Earlier today in both a conversation with a client and while posting on a small business forum it occurred to me that very often people are unaware of the keywords they should be targeting on their web pages. You can probably list several obvious keyword phrases that relate to your site, but are these obvious keywords what you should be targeting and optimizing your pages for?
Let’s consider as an example a site that sells computers and computer components. The most obvious keyword is ‘computer’ followed by ‘computer components.’ That’s what you sell right? That’s what you assume people wanting your products will be searching for isn’t it? The two terms are also typed into search engines quite a lot of times every day and more searches means more potential traffic and more potential sales. Seems obvious that these are the keywords to use when optimizing your pages.
The Most Popular Keywords Aren’t Always The Best
Well maybe not. It’s just as likely someone searching for either term is simply looking for information and isn’t really looking to buy anything. Maybe they just want information about how a computer works or are looking for information about how to use all those components to build their own computer. Those computer builders may be your potential customers, but if they’re not looking to buy at the moment they’ll more than likely click away from your site as soon as they can’t find the information they’re looking to find.
There’s also quite a lot of competition for both keywords. 4,300,000,000 results in Google for ‘computer’ and 340,000,000 for ‘computer components.’ It’s not going to be easy to rank well for either term. As much as you may wish it weren’t so, it’s going to take a lot of time and money before you ever see your site on page one, if you ever do. And if many of the people who ultimately find you there aren’t going to make a purchase was it really worth all that work and money for that top spot?
How People Use Keywords
People tend to use shorter generic keyword phrases when they are first starting their search. They’re not exactly sure at first what they want and so aren’t aware of all the words that might help narrow down the results to find what they’re really after. The person looking for a computer might not be aware yet of what kind of computer they want to purchase. As they do more esearch though they’ll be better able to narrow down the choices by typing longer and more specific phrases into search engines.
They move from typing ‘computer components’ to the more specific ‘motherboard’ and then to ‘Athalon 64 motherboards.’ By the time their search grows to ‘Asus Socket 754 ATX motherboard’ they are looking to buy something. If you can get your site found for the last keyword in the research chain you stand a much greater chance of converting that searcher into a paying customer. The long Asus keyword phrase comes back with 607,000 results in Google. Much less competition than the original obvious phrases and consequently much less time and effort to find your site on page one. And while a few hundred thousands results might still seem like a lot of competition, in truth it’s not that competitive as many of the pages in the results won’t have been optimized.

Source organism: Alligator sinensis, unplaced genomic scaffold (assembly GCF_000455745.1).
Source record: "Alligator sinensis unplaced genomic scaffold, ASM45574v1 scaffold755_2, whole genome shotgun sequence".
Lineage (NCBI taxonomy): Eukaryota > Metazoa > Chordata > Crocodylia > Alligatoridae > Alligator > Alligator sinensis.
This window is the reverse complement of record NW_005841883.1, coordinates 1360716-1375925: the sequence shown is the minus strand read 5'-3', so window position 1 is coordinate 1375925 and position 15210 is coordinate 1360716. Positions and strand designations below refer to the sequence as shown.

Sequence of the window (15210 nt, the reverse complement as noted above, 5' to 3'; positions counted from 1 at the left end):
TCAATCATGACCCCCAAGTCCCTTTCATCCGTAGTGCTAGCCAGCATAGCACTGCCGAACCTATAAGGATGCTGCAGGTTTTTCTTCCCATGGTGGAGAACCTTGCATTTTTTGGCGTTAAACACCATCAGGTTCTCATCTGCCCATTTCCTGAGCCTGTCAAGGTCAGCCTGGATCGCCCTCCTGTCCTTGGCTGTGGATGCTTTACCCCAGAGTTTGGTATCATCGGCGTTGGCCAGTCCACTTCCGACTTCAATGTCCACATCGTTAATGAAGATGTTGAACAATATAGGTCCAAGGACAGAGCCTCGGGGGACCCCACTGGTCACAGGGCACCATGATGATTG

It’s true that if you can get your pages ranked for ‘computer components’ you’re going to get a lot more traffic and you should still be optimizing pages for the generic terms, but given the difficulty of getting ranked and the much lower conversion rates it’s much better to start your site by optimizing for those longer phrases. And while each of those longer phrases gets less searches each day there are a lot of them. Taken in combination the search volume will more than match many of the generic keywords. As your site ages and you begin to build the links required to compete on the more obvious terms you can target your pages for those keywords. If you do it right you can even target both at the same time.
Your goal when choosing keywords to target is to look for the keywords that will convert on your site. The volume of search traffic you get from any one of them is less important than how often the people using them make a purchase. By targeting longer keyword phrases you’ll still get traffic, and even better, quality traffic that will convert more often. It will be easier and take less time to get pages to appear in the results and more of the people who find you will spend money on your site. So which keywords do you think you should target?
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